He was the ultimate dark-horse politician, a school board member who murmured about conspiracies, refused to talk with colleagues, wore coal-black sunglasses during night meetings and survived a recall attempt.
But former Orange school trustee Steve Rocco may finally have met his match in a half-full bottle of ketchup. Rocco is being tried for allegedly stealing a 14-ounce Heinz bottle from a dining area outside the cafeteria at Chapman University, a charge he claims is bogus because -- by his calculations -- the ketchup was worthless.
If Rocco made for an isolated and often-mute politician when he served a four-year term on the Orange Unified School District board, he seemed light, gregarious and engaged as his petty theft trial opened Tuesday in a Santa Ana courtroom.
Told he would have to adhere to courtroom etiquette and go without his standard knit cap and dark glasses, Rocco showed up in a plaid shirt with a black tie, flip-up sunglasses and, affixed to his head, a white bandage the size of a slice of bread.
Superior Court Judge Jacki C. Brown's courtroom has become the latest stage for Rocco, a 58-year-old unemployed Santa Ana recluse known for espousing shadowy theories about a powerful cabal he calls the Partnership.
He made national headlines in 2004 when he won a school board seat, listing himself as a "teacher/writer" on the ballot.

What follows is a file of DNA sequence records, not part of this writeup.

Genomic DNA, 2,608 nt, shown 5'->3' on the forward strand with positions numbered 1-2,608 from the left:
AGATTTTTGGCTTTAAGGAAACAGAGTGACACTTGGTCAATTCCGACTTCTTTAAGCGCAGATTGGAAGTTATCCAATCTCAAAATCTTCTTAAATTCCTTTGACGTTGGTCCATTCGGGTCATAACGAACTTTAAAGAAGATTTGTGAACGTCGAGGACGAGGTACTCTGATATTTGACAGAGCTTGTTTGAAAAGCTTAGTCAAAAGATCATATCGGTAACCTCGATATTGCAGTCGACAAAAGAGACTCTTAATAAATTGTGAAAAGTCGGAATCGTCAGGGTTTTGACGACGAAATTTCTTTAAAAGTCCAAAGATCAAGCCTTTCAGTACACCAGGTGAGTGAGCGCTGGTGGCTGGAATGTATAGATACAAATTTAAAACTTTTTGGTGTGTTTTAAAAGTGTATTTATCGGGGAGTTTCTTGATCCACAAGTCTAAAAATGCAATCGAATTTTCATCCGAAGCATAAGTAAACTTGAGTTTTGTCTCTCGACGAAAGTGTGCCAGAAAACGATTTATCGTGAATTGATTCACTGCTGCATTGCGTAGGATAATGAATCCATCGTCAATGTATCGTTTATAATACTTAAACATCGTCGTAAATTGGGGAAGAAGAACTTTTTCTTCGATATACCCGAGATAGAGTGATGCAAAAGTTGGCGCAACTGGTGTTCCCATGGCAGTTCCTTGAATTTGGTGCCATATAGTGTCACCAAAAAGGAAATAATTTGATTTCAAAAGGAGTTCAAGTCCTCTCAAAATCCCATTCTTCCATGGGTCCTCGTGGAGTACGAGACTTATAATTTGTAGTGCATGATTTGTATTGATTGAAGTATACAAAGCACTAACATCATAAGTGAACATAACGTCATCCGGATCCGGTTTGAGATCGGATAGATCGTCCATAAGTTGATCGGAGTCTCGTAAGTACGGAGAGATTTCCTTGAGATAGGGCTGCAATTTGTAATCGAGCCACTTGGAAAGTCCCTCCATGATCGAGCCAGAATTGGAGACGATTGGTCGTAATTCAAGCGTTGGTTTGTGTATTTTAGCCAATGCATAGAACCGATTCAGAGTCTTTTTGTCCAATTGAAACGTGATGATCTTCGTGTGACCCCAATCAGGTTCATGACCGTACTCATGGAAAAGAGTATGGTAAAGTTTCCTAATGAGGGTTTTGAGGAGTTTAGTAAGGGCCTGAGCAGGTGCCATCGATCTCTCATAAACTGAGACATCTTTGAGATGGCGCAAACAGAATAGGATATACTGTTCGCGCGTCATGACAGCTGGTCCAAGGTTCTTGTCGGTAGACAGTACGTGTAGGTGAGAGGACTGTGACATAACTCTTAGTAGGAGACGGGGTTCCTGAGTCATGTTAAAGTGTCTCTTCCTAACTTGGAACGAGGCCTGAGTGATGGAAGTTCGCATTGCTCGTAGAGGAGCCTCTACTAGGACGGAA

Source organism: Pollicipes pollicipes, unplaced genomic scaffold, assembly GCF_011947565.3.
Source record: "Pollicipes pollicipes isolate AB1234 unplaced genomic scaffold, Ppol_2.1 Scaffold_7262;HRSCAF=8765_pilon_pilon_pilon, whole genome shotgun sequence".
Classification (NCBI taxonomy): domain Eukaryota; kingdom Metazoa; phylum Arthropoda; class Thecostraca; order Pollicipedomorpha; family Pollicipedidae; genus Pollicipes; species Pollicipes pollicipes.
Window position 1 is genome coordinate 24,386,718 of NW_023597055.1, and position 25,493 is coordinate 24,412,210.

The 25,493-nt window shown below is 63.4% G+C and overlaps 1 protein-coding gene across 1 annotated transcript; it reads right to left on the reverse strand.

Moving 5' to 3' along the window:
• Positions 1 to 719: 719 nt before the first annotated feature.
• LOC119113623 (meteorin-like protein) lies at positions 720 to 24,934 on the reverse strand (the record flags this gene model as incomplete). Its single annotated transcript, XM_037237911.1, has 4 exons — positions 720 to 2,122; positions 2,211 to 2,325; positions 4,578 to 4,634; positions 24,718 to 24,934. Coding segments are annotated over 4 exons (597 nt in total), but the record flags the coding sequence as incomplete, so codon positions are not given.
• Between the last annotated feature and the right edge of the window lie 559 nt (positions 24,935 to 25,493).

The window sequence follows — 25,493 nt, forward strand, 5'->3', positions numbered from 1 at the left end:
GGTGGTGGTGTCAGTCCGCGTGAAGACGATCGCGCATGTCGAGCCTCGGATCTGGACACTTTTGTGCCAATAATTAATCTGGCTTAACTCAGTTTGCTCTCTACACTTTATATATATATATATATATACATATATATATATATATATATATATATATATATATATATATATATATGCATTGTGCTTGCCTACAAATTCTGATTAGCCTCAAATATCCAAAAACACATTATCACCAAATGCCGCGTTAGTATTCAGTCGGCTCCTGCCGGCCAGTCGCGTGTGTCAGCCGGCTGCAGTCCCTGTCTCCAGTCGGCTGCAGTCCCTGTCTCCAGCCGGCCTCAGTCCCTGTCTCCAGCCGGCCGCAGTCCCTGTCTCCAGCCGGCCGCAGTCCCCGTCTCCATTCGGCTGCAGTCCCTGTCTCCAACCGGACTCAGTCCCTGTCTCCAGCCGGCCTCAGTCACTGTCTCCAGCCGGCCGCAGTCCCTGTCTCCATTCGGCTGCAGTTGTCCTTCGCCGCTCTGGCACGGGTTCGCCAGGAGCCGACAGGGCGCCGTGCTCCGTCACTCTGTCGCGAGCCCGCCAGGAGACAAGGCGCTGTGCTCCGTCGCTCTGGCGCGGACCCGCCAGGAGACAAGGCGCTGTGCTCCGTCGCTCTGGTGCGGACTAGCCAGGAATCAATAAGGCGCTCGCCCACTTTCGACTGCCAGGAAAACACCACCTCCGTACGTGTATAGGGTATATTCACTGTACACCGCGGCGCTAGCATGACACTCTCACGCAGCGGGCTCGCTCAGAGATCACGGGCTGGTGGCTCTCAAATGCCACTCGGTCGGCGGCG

Now a different panel will be asked to pass judgment on Rocco and decide whether he stole the plastic squirt bottle of Heinz from a table at a dining area outside Argyros Forum last September and put it in a paper bag before speeding off on his bicycle. Or did he just take it, thinking it was trash?
The case seems straightforward, if not a bit mundane and, well, petty.
According to prosecutors, the bottle had a value of $1.20 -- well below the $15 each juror is being paid a day. The trial, expected to last four days, will cost thousands.
So while Deputy Dist. Atty. Lynda Fernandez asked jurors to "focus on the conduct of the defendant rather than the value of the item," public defender Erica Gambale simply jingled two quarters and a dime in her palm.
"This is it, ladies and gentlemen, this is it. Sixty cents," she said, explaining that "at best, half that ketchup was left."
Prosecutors tried to settle the ketchup case on the condition that Rocco stay away from Chapman, but he declined. Instead, he issued typewriter-composed subpoenas for more than 50 witnesses, including former Sheriff Michael S. Carona, Registrar of Voters Neal Kelley, several newspaper reporters and an unspecified "Heinz representative."
A judge tossed out those subpoenas. Prosecutors said their intent has never been to create a courtroom circus, only to follow the letter of the law.
"We shouldn't give him a break because he's weird," said Susan Kang Schroeder, spokeswoman for the Orange County district attorney's office
If convicted of the misdemeanor, Rocco faces a maximum of six months in jail, but Schroeder said prosecutors will seek probation or an order that Rocco stay away from Chapman.
And so the trial goes on.
"He latches on to political systems, by getting into politics and now the judiciary," said Chapman political science professor Fred Smoller, who once made a documentary film about Rocco's unlikely foray into politics. "He's sort of like one of the Marx Brothers. And now he's getting the attention he so craves."